When we meet the minister, he tells us there is a moratorium and that it cannot be lifted. How can there be a moratorium when we are calling for job creation? Nowadays competition does not come only from Vancouver, the Maritimes or Quebec, but from all around the world.

The Canadian government has a duty to provide assistance to shipyards, and I cannot therefore see how one could not support this bill. It was introduced by my colleague from Lévis, and I will be going over certain provisions in a moment. It contains three major demands, and I will tell you more about them if time permits, but the House is already aware of this bill. These are our demands, and it is very important that the bill be passed as quickly as possible.

Mrs. Verreault is an extraordinary woman. My colleague came with me to meet her. We toured her shipyard with her, and it is quite impressive. We often think that something like that can only be found in large cities but, for once, it is in the Gaspé Peninsula. Mrs. Verreault wants to create jobs. She is not asking for money; she would just like to be granted loans like everybody else. I cannot see how such a request could be denied.

The problem is when people dig their heels in. The government implements a policy from coast to coast, but when a request is made that is a little bit too unusual, albeit very legitimate, they say “No. There is a moratorium. Everyone must comply”. I cannot help but think that, if we were a sovereign state, we would not have to beg, and the problem would be solved in no time. This is just one more reason. Even in the Gaspé Peninsula, people want to achieve sovereignty because the government bureaucracy is such that jobs are being lost, with the result that families are getting poorer and young people are leaving.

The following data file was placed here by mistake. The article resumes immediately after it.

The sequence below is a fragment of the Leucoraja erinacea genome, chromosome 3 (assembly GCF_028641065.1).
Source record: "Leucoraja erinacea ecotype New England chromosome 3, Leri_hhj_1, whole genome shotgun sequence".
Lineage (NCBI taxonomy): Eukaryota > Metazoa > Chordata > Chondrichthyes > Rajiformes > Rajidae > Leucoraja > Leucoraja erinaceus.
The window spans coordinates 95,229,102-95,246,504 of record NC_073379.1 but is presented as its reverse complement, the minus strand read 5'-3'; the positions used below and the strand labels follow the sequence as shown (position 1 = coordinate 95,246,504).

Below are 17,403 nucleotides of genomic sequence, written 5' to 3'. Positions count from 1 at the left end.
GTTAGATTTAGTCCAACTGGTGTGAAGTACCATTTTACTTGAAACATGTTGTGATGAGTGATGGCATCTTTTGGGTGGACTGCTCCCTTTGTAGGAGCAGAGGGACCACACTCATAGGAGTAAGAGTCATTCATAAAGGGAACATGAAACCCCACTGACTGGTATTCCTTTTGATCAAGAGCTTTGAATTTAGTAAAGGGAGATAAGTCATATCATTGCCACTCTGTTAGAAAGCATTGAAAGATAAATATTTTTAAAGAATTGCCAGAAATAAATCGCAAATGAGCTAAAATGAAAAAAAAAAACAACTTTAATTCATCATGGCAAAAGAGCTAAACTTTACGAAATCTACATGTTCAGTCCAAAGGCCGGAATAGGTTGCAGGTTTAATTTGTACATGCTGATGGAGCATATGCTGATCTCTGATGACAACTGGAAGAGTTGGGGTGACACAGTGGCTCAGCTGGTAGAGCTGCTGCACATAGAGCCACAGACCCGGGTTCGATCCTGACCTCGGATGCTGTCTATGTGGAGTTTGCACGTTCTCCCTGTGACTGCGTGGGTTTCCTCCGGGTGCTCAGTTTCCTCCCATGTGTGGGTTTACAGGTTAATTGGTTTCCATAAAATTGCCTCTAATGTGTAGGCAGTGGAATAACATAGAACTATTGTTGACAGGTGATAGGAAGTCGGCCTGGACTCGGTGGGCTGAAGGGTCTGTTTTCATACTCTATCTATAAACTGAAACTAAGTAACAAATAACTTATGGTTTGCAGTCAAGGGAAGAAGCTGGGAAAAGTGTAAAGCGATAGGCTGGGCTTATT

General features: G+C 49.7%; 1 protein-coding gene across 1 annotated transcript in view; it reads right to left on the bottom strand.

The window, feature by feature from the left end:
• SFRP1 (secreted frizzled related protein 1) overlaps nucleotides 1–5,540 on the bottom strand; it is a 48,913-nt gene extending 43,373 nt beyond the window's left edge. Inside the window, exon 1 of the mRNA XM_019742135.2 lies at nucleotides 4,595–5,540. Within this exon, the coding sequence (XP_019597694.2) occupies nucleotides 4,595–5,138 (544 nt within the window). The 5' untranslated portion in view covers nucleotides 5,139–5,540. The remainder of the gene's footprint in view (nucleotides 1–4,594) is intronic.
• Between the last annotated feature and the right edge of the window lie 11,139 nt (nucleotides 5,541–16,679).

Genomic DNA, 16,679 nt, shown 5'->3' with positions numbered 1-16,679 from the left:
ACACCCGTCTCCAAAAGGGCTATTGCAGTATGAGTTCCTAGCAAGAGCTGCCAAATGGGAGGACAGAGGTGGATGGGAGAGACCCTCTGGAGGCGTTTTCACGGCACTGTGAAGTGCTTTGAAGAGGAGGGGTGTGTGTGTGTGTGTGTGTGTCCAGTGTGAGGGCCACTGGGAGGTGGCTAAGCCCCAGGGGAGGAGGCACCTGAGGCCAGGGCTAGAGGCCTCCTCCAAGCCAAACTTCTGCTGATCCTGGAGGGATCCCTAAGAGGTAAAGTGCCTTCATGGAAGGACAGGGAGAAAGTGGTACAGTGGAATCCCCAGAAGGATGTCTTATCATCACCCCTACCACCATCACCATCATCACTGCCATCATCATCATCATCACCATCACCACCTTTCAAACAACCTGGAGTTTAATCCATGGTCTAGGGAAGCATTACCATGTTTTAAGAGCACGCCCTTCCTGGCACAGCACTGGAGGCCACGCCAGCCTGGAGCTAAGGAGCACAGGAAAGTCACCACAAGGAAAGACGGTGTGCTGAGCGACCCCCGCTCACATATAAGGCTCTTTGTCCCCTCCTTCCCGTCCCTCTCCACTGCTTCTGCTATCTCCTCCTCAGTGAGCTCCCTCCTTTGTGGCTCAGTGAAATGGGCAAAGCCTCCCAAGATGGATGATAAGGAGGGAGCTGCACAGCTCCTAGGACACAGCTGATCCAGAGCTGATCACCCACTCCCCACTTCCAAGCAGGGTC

Moving to one of the demands contained in the bill, I will read our request concerning a loan guarantee program. a ) through the establishment of a program whereby a maximum of 87.5% of the money borrowed by a company from financial institutions to purchase a commercial ship that will be built in a shipyard located in Canada

(i) is guaranteed by the federal government in the event of default in the repayment of the loan,

(ii) bears a rate of interest comparable to that available for loans from financial institutions to large and financially strong corporations, and

(iii) is repayable on terms comparable to those usually granted by financial institutions to large and financially strong corporations for the repayment of their loans;